U.S. Department of Agriculture: Animal and Plant Health Inspection Service


Date of this Version



Hoag, D.L., J. Burkhardt, B. Ghasemi, S. Breck, R. Niemiec, and K. Crooks. 2023. Willingness to pay for reintroducing wolves in a divided voting base. Global Ecology Conservation 46:e02576. doi: 10.1016/j.gecco.2023.e02576


U.S. government work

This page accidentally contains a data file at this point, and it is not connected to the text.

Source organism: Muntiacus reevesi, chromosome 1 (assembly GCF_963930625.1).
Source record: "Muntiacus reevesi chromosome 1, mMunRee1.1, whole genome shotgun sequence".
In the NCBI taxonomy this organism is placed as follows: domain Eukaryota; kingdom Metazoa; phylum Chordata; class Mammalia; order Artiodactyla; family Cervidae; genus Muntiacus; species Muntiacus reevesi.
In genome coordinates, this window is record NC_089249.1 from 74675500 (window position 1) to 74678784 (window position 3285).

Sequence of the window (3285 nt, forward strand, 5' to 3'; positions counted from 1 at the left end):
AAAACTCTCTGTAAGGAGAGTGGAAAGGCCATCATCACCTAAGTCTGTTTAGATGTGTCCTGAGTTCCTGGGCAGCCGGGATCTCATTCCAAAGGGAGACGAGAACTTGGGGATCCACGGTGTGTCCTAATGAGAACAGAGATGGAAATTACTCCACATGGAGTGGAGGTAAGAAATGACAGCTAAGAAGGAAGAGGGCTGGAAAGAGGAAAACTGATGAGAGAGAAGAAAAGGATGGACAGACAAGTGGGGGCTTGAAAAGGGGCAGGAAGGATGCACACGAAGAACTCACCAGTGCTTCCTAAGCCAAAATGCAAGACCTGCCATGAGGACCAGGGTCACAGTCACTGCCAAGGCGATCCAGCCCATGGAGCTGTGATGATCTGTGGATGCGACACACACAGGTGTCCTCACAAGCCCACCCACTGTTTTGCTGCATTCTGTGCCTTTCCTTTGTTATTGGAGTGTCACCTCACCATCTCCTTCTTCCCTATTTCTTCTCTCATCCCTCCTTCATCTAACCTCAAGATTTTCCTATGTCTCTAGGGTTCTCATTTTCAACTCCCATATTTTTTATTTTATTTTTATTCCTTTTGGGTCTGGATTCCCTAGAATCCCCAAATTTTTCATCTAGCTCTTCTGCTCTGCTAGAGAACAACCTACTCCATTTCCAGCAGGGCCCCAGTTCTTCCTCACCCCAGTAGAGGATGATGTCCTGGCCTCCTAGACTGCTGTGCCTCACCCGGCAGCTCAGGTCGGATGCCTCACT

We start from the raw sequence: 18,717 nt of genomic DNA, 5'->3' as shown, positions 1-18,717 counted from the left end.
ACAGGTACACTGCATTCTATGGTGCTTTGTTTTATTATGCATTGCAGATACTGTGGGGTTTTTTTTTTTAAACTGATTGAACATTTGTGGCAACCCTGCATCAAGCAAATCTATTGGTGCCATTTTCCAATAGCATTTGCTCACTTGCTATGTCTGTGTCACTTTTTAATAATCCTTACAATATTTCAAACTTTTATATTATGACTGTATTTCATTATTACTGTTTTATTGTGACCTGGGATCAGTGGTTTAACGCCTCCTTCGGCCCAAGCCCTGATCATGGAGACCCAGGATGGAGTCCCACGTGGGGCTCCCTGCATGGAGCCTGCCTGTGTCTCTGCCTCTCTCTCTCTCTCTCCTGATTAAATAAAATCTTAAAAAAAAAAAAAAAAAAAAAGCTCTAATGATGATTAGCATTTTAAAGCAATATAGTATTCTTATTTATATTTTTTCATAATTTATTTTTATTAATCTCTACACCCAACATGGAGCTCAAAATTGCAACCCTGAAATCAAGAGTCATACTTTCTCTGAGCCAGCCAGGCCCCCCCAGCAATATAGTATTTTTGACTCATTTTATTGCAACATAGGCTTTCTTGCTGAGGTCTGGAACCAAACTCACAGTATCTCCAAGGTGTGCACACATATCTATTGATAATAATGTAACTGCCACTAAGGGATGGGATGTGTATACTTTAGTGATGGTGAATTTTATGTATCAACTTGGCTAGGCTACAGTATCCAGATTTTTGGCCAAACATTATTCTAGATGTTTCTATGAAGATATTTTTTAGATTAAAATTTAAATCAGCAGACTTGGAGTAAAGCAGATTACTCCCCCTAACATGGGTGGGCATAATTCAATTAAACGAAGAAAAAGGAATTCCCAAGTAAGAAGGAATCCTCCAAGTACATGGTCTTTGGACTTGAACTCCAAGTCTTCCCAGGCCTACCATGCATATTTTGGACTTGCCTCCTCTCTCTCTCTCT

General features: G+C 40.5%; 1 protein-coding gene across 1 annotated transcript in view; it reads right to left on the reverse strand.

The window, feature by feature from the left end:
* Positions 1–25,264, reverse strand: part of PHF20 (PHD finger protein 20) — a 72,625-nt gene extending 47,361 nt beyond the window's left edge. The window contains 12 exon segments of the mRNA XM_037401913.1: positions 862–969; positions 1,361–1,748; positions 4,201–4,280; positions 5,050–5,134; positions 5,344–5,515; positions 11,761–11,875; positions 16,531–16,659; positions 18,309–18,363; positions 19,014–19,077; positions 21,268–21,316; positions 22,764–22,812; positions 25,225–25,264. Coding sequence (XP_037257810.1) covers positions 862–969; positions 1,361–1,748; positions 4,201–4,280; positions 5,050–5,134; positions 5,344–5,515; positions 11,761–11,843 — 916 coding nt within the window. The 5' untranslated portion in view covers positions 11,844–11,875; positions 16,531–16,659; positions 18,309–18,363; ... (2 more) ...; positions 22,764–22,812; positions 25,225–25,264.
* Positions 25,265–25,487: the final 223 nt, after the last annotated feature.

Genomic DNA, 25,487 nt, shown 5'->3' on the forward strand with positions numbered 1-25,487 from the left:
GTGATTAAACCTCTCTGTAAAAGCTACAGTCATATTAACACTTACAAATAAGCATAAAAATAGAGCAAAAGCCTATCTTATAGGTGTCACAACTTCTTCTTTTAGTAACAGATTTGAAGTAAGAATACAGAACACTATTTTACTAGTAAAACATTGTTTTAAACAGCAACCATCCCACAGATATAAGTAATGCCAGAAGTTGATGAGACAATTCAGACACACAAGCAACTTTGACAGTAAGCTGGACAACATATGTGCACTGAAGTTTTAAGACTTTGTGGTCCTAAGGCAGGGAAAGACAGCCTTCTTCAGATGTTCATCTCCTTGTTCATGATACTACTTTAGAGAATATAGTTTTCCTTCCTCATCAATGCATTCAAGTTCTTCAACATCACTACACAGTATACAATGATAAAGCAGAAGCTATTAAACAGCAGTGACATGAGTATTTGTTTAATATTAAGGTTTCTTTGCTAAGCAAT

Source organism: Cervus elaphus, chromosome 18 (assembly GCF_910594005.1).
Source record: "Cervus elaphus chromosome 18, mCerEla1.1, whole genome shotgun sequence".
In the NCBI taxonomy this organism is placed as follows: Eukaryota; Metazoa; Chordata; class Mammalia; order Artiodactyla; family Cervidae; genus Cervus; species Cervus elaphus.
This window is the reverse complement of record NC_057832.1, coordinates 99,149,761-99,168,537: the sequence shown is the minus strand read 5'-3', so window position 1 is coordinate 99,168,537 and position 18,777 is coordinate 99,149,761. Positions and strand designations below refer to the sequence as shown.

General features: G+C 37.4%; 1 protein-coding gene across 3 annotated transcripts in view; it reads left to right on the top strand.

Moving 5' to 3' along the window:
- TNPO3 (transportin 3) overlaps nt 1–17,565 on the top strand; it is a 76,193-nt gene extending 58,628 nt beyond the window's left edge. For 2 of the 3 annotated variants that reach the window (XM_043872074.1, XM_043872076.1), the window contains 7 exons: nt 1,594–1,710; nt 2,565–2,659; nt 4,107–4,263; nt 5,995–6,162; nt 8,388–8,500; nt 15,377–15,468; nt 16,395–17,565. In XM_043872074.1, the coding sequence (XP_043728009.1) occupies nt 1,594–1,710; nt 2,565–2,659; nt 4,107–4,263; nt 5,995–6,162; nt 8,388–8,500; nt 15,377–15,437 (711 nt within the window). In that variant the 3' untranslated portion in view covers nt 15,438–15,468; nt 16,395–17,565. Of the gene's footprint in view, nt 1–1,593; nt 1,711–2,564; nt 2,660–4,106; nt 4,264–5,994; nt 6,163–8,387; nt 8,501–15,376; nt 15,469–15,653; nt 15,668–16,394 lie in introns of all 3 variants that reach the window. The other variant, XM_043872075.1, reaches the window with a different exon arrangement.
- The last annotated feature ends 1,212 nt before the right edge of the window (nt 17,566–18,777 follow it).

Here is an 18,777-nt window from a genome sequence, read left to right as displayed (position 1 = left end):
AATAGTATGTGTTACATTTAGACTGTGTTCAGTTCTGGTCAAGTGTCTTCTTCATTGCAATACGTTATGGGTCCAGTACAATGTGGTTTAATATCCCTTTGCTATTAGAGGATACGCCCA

Wolves will soon be reintroduced in Colorado based on a statewide ballot initiative that narrowly passed in November 2020. Using an economic choice experiment, we estimate the benefits that wolf introduction might bring to Colorado. We calculated willingness to pay (WTP) for a sustainable wolf population by considering six program attributes: 1) state wolf population, 2) compensation for livestock-related losses, 3) cost-sharing for conflict reduction, 4) number of livestock killed statewide, 5) lethal government control of wolves, and 6) wolf hunting. Respondents who reported they voted yes on the ballot initiative had a positive WTP for a population of 200 wolves, referred to as the minimum sustainable population in the survey, but WTP diminished for larger populations. Preferences for a population of 200 wolves amounts to an annual WTP of approximately $31.1 million when extrapolating to all yes-voting households statewide. In contrast, respondents who reported they voted no would have to be paid to accept wolf populations. We also found statistically significant preferences for other attributes of the management program, such as cost sharing for conflict reduction measures to livestock producers or compensating livestock losses. When these attributes were included, the willingness to pay increased to $115 million statewide among yes-voting households. We estimated a $57.5 to $1 benefit-cost ratio for a sustainable wolf population. However, benefits and costs are not evenly distributed across urban and rural residents, which suggests that mechanisms to transfer resources from those willing to pay to those that incur costs would be needed to balance that distribution.